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The protective effect of metallothionein against lipid peroxidation caused by retinoic acid in human breast cancer cells.

Authors
  • Hurnanen, D
  • Chan, H M
  • Kubow, S
Type
Published Article
Journal
The Journal of pharmacology and experimental therapeutics
Publication Date
Dec 01, 1997
Volume
283
Issue
3
Pages
1520–1528
Identifiers
PMID: 9400029
Source
Medline
License
Unknown

Abstract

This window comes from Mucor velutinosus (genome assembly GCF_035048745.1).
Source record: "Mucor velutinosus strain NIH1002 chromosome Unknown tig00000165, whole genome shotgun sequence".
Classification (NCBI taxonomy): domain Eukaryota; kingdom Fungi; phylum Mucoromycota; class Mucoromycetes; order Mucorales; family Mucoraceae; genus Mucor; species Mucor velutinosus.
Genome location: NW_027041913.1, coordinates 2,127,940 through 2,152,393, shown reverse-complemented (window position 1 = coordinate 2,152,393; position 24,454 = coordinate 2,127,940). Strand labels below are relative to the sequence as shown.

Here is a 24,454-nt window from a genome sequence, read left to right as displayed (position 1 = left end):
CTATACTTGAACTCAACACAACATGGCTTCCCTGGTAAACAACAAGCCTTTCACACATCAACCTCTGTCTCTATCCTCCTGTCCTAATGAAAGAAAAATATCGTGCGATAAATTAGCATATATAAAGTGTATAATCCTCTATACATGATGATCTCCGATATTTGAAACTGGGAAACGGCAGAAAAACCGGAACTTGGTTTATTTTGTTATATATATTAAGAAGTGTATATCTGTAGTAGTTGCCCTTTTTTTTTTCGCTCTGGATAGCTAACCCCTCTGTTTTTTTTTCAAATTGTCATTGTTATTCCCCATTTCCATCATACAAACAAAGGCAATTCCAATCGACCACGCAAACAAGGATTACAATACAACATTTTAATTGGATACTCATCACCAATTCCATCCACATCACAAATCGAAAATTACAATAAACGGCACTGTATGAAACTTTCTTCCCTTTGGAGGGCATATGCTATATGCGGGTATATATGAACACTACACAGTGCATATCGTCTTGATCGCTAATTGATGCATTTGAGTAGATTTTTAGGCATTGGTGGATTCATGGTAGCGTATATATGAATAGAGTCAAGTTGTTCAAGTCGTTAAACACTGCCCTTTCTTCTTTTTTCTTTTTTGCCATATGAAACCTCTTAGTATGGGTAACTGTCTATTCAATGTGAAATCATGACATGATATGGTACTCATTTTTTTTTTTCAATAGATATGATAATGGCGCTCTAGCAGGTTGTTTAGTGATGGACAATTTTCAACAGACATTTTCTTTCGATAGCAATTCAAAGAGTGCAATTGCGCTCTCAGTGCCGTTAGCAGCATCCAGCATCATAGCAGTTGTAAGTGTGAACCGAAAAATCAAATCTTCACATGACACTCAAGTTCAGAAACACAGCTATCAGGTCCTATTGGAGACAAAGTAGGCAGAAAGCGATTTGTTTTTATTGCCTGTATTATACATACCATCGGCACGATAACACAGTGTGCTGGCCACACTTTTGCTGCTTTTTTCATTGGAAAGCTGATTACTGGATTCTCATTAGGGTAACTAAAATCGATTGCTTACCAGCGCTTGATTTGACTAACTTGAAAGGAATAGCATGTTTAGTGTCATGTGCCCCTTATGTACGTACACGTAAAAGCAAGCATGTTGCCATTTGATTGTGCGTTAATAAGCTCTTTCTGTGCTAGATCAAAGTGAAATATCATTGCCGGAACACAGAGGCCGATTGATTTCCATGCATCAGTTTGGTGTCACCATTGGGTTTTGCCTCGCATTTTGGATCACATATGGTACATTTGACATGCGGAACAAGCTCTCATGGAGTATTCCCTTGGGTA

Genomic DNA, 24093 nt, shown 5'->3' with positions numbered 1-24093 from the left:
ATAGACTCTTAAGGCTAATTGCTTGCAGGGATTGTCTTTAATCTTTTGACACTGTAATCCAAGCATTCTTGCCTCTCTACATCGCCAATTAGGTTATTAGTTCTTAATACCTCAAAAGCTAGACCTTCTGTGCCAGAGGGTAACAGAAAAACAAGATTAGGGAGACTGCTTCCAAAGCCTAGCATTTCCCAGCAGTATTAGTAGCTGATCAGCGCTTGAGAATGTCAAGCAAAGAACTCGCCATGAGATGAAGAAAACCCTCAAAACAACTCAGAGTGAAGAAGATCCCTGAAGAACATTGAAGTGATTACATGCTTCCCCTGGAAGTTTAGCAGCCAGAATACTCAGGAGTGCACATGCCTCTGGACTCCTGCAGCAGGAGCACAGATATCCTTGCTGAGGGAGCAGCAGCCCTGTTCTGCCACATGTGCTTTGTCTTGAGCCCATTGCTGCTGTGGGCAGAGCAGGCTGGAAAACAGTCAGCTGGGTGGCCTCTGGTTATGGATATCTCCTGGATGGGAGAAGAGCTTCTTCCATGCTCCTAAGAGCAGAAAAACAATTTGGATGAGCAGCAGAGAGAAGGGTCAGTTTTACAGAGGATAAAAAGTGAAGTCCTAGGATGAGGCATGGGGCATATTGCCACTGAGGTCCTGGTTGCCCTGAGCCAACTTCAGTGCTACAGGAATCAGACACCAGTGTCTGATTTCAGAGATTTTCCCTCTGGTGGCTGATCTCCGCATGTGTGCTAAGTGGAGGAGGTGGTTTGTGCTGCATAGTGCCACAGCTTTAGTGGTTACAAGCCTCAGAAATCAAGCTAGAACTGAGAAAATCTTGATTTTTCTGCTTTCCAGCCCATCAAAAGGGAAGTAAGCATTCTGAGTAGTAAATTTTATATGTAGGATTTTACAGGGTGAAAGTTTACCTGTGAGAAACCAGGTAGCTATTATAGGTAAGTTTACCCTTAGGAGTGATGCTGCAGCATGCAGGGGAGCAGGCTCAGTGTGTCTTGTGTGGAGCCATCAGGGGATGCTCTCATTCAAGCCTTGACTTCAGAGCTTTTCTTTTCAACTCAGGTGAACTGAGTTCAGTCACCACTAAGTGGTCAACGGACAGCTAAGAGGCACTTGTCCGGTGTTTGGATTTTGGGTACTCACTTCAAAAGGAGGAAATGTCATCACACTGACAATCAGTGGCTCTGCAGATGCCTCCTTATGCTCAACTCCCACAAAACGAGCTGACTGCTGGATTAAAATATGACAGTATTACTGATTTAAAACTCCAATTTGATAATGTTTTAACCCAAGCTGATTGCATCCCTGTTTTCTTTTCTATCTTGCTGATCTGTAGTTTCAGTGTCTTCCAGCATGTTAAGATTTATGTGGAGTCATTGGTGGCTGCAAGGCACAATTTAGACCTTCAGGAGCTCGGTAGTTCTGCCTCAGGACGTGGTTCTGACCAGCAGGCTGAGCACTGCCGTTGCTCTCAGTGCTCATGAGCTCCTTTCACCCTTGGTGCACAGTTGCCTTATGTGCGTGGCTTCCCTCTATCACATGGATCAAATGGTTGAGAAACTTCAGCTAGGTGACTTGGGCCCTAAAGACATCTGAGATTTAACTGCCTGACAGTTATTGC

The treatment of breast cancer by retinoic acid (RA) may be mediated by lipid peroxidation. Expression of metallothionein (MT) in cancer cells, however, can protect against lipid peroxidation by scavenging hydroxyl radicals. In this study, a two-by-six factorial design was used to investigate the interactive effects of all-trans-RA and zinc (Zn)-induced MT on the growth of two human breast cancer cell lines differing in basal expression of MT and estrogen receptors; MCF7 cells express estrogen receptor, BT-20 cells do not. Cells were treated with Zn to induce MT and then treated with six RA concentrations. Cell proliferation, lipid peroxidation, MT protein, MT mRNA and glutathione concentrations were measured. BT-20 cells expressed higher constitutive MT concentrations than MCF7 cells. MT was significantly increased by Zn treatment in BT-20 cells but not in MCF7 cells. Low RA concentrations stimulated growth proliferation but higher concentrations inhibited cell proliferation. Elevated RA concentrations increased lipid peroxidation as measured by thiobarbituric acid reactive substances. There was a significant negative correlation between lipid peroxidation and cell proliferation. Growth inhibition and lipid peroxidation were reduced by Zn pretreatment in BT-20 cells but not in MCF7 cells. RA increased MT levels in both cell lines, which suggests that RA may generate free radicals which will induce MT mRNA expression. Glutathione did not appear to be a significant factor. Therefore, induction of MT by Zn may modulate the growth inhibitory effects of RA in human breast cancer cells. One mechanism of growth inhibition may be through increased lipid peroxidation. Induction of MT by RA may be one explanation for acquired RA resistance in cancer.

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